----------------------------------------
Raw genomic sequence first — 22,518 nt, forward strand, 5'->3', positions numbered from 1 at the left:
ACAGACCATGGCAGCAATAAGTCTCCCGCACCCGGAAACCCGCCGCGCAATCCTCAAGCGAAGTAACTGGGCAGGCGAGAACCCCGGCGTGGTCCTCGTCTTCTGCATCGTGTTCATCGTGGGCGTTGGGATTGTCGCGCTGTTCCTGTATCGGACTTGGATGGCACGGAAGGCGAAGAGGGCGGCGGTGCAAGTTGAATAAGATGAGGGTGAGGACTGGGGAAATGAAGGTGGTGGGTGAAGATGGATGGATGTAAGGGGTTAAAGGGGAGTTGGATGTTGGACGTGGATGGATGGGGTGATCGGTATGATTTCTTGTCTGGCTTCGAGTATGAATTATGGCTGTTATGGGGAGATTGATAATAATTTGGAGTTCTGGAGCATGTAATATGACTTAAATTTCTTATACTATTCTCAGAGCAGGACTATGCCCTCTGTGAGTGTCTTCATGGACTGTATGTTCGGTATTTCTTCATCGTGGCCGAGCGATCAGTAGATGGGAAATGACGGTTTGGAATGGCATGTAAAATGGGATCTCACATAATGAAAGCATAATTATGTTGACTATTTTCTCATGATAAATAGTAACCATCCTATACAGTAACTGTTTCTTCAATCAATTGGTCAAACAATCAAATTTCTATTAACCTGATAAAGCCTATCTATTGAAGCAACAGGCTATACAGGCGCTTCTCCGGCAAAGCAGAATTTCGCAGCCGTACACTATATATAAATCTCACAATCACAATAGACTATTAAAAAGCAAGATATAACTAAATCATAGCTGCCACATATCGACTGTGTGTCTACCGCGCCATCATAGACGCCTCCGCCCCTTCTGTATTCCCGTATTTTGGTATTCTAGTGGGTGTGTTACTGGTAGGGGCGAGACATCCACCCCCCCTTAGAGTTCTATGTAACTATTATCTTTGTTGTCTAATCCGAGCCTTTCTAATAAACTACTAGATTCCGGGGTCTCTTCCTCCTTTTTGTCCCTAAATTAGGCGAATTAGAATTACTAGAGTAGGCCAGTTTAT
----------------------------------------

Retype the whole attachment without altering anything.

Raw genomic sequence first — 22,518 nt, forward strand, 5'->3', positions numbered from 1 at the left:
ACAGACCATGGCAGCAATAAGTCTCCCGCACCCGGAAACCCGCCGCGCAATCCTCAAGCGAAGTAACTGGGCAGGCGAGAACCCCGGCGTGGTCCTCGTCTTCTGCATCGTGTTCATCGTGGGCGTTGGGATTGTCGCGCTGTTCCTGTATCGGACTTGGATGGCACGGAAGGCGAAGAGGGCGGCGGTGCAAGTTGAATAAGATGAGGGTGAGGACTGGGGAAATGAAGGTGGTGGGTGAAGATGGATGGATGTAAGGGGTTAAAGGGGAGTTGGATGTTGGACGTGGATGGATGGGGTGATCGGTATGATTTCTTGTCTGGCTTCGAGTATGAATTATGGCTGTTATGGGGAGATTGATAATAATTTGGAGTTCTGGAGCATGTAATATGACTTAAATTTCTTATACTATTCTCAGAGCAGGACTATGCCCTCTGTGAGTGTCTTCATGGACTGTATGTTCGGTATTTCTTCATCGTGGCCGAGCGATCAGTAGATGGGAAATGACGGTTTGGAATGGCATGTAAAATGGGATCTCACATAATGAAAGCATAATTATGTTGACTATTTTCTCATGATAAATAGTAACCATCCTATACAGTAACTGTTTCTTCAATCAATTGGTCAAACAATCAAATTTCTATTAACCTGATAAAGCCTATCTATTGAAGCAACAGGCTATACAGGCGCTTCTCCGGCAAAGCAGAATTTCGCAGCCGTACACTATATATAAATCTCACAATCACAATAGACTATTAAAAAGCAAGATATAACTAAATCATAGCTGCCACATATCGACTGTGTGTCTACCGCGCCATCATAGACGCCTCCGCCCCTTCTGTATTCCCGTATTTTGGTATTCTAGTGGGTGTGTTACTGGTAGGGGCGAGACATCCACCCCCCCTTAGAGTTCTATGTAACTATTATCTTTGTTGTCTAATCCGAGCCTTTCTAATAAACTACTAGATTCCGGGGTCTCTTCCTCCTTTTTGTCCCTAAATTAGGCGAATTAGAATTACTAGAGTAGGCCAGTTTAT